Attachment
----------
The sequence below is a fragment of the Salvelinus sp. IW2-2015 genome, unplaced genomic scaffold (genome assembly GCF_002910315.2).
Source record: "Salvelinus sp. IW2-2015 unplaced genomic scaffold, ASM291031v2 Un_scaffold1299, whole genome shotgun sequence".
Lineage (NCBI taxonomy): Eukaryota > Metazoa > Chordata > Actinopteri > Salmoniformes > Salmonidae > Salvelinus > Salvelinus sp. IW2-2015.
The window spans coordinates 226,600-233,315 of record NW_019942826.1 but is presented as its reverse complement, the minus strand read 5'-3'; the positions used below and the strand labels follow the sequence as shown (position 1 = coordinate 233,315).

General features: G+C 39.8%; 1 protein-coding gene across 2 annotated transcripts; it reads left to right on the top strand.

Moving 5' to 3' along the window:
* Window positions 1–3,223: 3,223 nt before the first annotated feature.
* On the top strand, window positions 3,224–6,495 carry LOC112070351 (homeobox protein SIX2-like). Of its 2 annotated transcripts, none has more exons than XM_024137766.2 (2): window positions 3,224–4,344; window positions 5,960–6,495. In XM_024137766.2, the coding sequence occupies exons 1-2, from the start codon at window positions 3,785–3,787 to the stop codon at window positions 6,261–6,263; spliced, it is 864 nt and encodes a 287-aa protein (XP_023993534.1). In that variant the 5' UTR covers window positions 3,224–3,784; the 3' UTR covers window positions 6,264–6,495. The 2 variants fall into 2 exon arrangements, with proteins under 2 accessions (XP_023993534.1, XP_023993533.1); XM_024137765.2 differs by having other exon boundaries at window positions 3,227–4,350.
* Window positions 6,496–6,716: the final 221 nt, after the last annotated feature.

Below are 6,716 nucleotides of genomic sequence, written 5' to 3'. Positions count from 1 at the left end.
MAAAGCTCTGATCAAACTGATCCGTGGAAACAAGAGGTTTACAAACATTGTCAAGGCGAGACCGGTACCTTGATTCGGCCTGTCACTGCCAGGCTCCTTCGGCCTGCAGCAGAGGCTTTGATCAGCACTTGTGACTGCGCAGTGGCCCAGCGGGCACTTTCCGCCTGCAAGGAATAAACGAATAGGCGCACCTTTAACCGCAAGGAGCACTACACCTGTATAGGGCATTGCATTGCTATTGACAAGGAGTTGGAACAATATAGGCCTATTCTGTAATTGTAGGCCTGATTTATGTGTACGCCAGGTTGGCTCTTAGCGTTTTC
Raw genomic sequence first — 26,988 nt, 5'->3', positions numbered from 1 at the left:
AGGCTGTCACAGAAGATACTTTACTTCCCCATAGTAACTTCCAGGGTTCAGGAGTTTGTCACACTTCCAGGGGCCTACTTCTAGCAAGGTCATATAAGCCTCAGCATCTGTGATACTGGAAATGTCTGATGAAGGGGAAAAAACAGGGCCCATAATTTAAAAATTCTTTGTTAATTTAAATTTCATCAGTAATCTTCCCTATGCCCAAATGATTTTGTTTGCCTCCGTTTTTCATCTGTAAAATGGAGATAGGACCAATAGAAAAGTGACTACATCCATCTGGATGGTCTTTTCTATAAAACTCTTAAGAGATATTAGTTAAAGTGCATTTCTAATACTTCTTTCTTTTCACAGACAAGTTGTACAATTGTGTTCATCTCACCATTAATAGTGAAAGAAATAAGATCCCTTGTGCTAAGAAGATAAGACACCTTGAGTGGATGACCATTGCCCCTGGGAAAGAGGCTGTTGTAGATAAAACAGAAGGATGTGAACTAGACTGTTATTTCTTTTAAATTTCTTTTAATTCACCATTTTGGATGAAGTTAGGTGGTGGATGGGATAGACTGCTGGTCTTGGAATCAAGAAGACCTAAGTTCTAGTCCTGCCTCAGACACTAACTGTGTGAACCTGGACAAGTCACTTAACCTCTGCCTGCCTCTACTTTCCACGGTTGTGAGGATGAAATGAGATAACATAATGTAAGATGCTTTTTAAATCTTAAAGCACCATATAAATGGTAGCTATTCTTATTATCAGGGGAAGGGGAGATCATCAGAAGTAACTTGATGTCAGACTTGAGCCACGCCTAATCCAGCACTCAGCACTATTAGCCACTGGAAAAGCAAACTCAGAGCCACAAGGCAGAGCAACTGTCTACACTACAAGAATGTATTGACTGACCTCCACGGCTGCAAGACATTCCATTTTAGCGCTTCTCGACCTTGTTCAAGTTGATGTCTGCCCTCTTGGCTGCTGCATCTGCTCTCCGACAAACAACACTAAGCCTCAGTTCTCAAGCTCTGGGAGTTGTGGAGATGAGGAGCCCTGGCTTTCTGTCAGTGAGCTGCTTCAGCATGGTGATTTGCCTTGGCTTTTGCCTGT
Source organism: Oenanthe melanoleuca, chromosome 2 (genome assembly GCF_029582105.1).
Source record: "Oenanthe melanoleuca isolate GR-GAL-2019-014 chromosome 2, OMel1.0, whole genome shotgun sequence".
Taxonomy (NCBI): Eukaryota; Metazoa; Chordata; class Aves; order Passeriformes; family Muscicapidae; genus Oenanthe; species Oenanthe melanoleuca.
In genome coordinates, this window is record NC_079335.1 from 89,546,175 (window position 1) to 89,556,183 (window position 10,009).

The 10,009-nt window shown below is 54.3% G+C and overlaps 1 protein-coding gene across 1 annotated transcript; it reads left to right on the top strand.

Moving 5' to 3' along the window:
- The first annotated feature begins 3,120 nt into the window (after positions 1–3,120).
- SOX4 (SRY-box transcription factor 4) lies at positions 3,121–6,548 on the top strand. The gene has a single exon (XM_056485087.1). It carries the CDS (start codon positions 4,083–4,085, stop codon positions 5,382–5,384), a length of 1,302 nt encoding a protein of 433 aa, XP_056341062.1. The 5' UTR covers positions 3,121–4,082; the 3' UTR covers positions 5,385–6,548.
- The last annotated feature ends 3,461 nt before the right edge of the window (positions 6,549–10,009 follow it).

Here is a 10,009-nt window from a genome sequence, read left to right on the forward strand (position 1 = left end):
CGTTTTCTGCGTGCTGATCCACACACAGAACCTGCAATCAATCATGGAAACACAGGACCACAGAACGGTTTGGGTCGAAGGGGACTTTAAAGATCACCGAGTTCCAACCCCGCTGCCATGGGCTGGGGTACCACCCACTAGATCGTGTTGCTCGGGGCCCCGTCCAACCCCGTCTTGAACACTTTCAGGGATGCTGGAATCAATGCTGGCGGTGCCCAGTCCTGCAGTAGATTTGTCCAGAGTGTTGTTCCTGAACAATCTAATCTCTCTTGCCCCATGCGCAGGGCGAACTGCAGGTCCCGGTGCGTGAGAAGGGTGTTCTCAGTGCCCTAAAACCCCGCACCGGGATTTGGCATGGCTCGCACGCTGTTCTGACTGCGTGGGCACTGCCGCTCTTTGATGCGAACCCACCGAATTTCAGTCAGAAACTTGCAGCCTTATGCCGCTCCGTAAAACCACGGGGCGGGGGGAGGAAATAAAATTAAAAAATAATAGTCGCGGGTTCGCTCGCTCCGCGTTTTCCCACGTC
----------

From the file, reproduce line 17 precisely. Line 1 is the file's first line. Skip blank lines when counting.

In genome coordinates, this window is record NC_079335.1 from 89,546,175 (window position 1) to 89,556,183 (window position 10,009).